Case Report Shows Concomitant Case of Wilson Disease (WD) and Lupus Erythematosus

Shijiazhuang, China – A teenage girl was diagnosed with concomitant Wilson disease (WD) and systemic lupus erythematosus (SLE), according to a case report published in Frontiers in Pediatrics.

The 17-year-old patient was initially diagnosed with SLE following positive tests for lupus anticoagulant and antinuclear antibodies, along with pleural effusion, hypocomplementemia, and reduced platelet counts. She also had symptoms of decompensated liver cirrhosis, which is atypical of SLE, so additional testing was performed.

These additional investigations revealed high 24-hour urine copper levels along with Kayser-Fleischer rings, and low serum ceruloplasmin levels. Genetic analysis found a compound heterozygous mutation of the ATP7B gene. All of these symptoms confirmed a concomitant diagnosis of WD in addition to SLE.

“In patients with well-controlled SLE presenting with unexplained liver fibrosis, neurological involvement, or psychiatric symptoms, it is crucial to consider the possibility of WD. However, further studies are required to elucidate the underlying pathophysiological mechanisms,” the authors wrote.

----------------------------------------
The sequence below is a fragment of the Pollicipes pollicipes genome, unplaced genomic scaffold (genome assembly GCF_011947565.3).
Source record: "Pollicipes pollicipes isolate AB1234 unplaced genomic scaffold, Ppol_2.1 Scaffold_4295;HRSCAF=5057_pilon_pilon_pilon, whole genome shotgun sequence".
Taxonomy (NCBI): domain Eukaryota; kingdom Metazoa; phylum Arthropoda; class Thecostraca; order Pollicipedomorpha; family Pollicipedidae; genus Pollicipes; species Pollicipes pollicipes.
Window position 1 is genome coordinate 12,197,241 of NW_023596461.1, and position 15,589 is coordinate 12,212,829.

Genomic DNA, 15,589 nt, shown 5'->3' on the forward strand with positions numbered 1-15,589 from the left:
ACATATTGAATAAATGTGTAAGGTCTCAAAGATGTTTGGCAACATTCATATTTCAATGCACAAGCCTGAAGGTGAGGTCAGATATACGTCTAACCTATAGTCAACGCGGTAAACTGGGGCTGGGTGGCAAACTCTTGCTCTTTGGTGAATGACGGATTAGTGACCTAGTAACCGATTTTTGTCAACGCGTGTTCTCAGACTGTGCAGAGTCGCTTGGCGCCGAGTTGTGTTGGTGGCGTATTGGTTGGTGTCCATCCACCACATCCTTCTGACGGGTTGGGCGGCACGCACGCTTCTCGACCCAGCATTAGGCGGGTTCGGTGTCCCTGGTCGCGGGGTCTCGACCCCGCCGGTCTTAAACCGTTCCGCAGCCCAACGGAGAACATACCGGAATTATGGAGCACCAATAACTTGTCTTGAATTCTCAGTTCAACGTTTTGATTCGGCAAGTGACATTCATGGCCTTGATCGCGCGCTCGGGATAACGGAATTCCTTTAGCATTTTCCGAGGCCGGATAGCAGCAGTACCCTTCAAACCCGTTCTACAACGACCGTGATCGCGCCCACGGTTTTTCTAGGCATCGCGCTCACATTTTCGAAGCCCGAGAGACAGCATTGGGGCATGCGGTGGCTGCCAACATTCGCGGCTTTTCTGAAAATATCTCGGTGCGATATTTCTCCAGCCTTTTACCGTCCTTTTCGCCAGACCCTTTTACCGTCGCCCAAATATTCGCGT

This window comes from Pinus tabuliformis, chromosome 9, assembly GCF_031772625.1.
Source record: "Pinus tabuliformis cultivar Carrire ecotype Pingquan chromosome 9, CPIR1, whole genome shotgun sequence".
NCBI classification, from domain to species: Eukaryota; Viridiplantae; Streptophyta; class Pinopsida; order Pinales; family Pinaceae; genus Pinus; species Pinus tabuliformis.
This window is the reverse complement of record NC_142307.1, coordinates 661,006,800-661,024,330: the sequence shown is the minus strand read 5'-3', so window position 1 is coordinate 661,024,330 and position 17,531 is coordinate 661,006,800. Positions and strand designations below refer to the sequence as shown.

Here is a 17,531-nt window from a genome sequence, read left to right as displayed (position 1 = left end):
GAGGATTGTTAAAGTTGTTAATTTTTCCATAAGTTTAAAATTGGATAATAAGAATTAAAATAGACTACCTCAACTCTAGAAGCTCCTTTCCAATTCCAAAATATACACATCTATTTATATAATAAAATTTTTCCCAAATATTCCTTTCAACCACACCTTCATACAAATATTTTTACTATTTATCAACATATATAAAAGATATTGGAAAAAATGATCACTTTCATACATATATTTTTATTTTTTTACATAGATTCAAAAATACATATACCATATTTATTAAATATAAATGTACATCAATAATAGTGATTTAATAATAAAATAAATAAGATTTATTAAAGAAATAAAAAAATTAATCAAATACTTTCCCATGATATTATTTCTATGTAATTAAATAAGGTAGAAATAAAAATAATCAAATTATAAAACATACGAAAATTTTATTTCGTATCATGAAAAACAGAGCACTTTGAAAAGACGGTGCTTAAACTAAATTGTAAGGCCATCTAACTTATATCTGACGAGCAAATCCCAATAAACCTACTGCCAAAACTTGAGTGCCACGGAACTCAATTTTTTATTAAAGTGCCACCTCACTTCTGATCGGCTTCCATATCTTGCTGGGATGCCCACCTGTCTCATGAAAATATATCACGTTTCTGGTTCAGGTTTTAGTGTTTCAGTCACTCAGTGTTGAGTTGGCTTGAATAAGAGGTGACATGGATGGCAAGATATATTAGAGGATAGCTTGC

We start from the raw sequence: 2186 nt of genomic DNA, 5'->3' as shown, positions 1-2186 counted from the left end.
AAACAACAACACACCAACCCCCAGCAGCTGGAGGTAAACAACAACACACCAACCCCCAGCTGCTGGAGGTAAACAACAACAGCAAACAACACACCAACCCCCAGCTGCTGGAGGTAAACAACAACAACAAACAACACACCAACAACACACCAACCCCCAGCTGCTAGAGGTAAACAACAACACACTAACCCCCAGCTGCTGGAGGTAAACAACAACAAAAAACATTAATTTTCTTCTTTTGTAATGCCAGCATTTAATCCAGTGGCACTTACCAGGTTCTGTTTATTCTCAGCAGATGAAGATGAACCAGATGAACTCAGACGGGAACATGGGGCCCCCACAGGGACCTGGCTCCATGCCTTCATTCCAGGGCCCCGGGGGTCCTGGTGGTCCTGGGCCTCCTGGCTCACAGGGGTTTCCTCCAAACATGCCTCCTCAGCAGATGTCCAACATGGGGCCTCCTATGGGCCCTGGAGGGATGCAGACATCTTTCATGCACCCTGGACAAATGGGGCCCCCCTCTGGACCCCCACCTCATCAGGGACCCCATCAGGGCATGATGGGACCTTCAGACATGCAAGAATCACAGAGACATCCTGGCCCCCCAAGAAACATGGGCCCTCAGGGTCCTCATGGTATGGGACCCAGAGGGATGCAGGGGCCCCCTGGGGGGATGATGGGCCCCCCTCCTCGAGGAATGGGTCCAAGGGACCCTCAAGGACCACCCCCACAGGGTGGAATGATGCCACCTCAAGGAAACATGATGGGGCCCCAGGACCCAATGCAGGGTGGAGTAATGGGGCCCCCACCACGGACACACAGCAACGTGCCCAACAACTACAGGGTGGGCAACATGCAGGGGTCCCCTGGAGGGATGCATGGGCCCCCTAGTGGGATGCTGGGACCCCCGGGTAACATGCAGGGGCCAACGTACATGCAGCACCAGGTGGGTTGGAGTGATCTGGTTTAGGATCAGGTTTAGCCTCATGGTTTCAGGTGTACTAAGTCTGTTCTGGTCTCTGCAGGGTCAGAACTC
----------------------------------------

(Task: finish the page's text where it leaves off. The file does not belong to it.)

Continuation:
The case report comes from Hebei General Hospital in China and features hepatic, neurological, and psychiatric manifestations. Concomitant WD and SLE cases are rare, with few instances reported in the literature. The rarity of the 2 diseases cooccurring can lead to difficulties in diagnosis since the diseases can have overlapping clinical symptoms.

“The cooccurrence of WD and SLE poses a significant diagnostic challenge, often leading to misdiagnosis and delayed diagnosis,” the authors wrote.

Another previously reported case from China also involved a young woman, and she also had overlapping hepatic, neurological, and psychiatric symptoms due to the 2 illnesses. This patient had massive hematuria and proteinuria combined with hypocomplementemia, fever, positive autoimmune antibody tests, evidence of Sjögren syndrome, and abnormal findings from lumbar puncture sampling.

While WD is an inherited disorder of copper metabolism, SLE is an autoimmune disorder that typically affects connective tissue throughout the body. The link between the 2 diseases is unknown, and further research should be performed to elucidate the connection between these 2 disorders.